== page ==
Jonathon Bemis, an officer for both companies who has been described as Paula Bemis’ boyfriend in court documents, denied that anyone connected to the businesses had any criminal background. He said that Docks of Orlando had been in existence since 2019 and pointed the Herald to the company’s website for evidence of its work. Domain registration records show the website was created in May 2020.
He said that Paula Bemis’ name, which appeared in corporate documents for Affordable Animal Care filed in October 2019 and February 2020, had been included mistakenly.
“This company is not and has not been associated with any of the activity you are describing,” he said in an email. “My accountant corrected paperwork in which it was incorrectly filed.”
The corporate documents don’t indicate the ownership structure for either company, so it isn’t clear whether Paula Bemis owns 20% or more of either company, which would make them ineligible for PPP loans because of her conviction.
Paula Bemis didn’t respond to numerous requests for comment.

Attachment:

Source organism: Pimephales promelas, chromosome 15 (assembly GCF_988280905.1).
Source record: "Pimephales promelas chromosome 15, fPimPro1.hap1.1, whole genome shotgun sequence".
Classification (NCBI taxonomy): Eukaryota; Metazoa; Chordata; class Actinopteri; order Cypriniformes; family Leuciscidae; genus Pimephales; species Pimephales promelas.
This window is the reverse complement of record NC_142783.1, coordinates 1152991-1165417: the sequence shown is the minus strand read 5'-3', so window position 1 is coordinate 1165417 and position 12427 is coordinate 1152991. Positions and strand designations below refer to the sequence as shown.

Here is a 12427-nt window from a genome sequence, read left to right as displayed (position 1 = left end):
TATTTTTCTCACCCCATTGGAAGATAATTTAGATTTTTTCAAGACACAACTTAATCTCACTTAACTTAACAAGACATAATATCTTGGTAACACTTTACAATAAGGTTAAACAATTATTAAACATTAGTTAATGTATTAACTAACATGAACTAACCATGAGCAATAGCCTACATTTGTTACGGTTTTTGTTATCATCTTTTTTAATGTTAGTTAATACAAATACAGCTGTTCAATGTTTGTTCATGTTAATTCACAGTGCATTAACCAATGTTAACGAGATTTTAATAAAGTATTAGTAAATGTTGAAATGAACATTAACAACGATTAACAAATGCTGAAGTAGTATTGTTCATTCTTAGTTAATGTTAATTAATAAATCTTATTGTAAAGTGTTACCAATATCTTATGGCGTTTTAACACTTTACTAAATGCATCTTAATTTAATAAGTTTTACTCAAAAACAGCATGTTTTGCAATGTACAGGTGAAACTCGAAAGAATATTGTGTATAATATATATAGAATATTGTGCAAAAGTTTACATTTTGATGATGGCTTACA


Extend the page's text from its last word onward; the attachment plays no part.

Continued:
‘Banks were told they didn’t have to look’
More than one out of every four of the flagged Florida loans were approved by one of two lenders: the small New Jersey bank Cross River Bank, which partnered with numerous financial technology, or FinTech, companies to offer PPP loans, and the online lender Kabbage.
In the Herald’s previous analysis of larger loans, Kabbage approved, far and away, the greatest number of potentially ineligible loans.
The fees Kabbage earned through the program — 5% for loans under $350,000, 3% for loans between $350,000 and $2 million and 1% for loans above $2 million — helped right the ship for the Atlanta-based online lender, which furloughed workers early in the pandemic but was acquired by American Express in October.